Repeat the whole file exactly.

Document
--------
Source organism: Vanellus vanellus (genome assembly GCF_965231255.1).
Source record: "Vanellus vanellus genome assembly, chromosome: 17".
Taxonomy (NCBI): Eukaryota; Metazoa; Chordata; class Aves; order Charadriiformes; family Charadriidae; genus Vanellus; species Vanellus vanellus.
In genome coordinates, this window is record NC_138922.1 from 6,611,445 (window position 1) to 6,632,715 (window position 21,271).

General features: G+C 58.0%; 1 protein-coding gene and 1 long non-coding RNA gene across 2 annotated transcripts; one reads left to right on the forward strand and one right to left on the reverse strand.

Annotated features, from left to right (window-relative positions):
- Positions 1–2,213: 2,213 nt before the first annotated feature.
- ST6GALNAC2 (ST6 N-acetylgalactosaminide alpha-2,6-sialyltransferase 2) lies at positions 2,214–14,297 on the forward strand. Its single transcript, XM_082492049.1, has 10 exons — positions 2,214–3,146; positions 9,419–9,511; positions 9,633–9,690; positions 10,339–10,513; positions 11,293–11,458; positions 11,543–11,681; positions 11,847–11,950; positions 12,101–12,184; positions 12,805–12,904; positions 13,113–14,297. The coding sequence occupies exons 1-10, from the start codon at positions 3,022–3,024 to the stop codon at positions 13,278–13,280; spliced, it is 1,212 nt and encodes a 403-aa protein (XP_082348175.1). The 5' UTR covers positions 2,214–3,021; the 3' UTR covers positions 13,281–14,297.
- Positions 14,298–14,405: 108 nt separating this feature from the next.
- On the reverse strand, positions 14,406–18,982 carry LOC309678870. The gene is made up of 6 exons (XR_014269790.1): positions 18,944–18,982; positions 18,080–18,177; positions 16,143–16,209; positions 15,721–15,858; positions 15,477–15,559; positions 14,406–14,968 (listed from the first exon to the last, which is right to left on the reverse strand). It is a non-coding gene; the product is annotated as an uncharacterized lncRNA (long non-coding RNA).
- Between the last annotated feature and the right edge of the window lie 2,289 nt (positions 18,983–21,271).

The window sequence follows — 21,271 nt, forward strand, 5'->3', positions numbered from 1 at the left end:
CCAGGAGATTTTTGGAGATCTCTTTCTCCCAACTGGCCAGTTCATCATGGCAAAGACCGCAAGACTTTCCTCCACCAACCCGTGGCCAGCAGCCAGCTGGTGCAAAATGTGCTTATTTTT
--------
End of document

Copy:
Source organism: Vanellus vanellus (genome assembly GCF_965231255.1).
Source record: "Vanellus vanellus genome assembly, chromosome: 17".
Taxonomy (NCBI): Eukaryota; Metazoa; Chordata; class Aves; order Charadriiformes; family Charadriidae; genus Vanellus; species Vanellus vanellus.
In genome coordinates, this window is record NC_138922.1 from 6,611,445 (window position 1) to 6,632,715 (window position 21,271).

General features: G+C 58.0%; 1 protein-coding gene and 1 long non-coding RNA gene across 2 annotated transcripts; one reads left to right on the forward strand and one right to left on the reverse strand.

Annotated features, from left to right (window-relative positions):
- Positions 1–2,213: 2,213 nt before the first annotated feature.
- ST6GALNAC2 (ST6 N-acetylgalactosaminide alpha-2,6-sialyltransferase 2) lies at positions 2,214–14,297 on the forward strand. Its single transcript, XM_082492049.1, has 10 exons — positions 2,214–3,146; positions 9,419–9,511; positions 9,633–9,690; positions 10,339–10,513; positions 11,293–11,458; positions 11,543–11,681; positions 11,847–11,950; positions 12,101–12,184; positions 12,805–12,904; positions 13,113–14,297. The coding sequence occupies exons 1-10, from the start codon at positions 3,022–3,024 to the stop codon at positions 13,278–13,280; spliced, it is 1,212 nt and encodes a 403-aa protein (XP_082348175.1). The 5' UTR covers positions 2,214–3,021; the 3' UTR covers positions 13,281–14,297.
- Positions 14,298–14,405: 108 nt separating this feature from the next.
- On the reverse strand, positions 14,406–18,982 carry LOC309678870. The gene is made up of 6 exons (XR_014269790.1): positions 18,944–18,982; positions 18,080–18,177; positions 16,143–16,209; positions 15,721–15,858; positions 15,477–15,559; positions 14,406–14,968 (listed from the first exon to the last, which is right to left on the reverse strand). It is a non-coding gene; the product is annotated as an uncharacterized lncRNA (long non-coding RNA).
- Between the last annotated feature and the right edge of the window lie 2,289 nt (positions 18,983–21,271).

The window sequence follows — 21,271 nt, forward strand, 5'->3', positions numbered from 1 at the left end:
CCAGGAGATTTTTGGAGATCTCTTTCTCCCAACTGGCCAGTTCATCATGGCAAAGACCGCAAGACTTTCCTCCACCAACCCGTGGCCAGCAGCCAGCTGGTGCAAAATGTGCTTATTTTT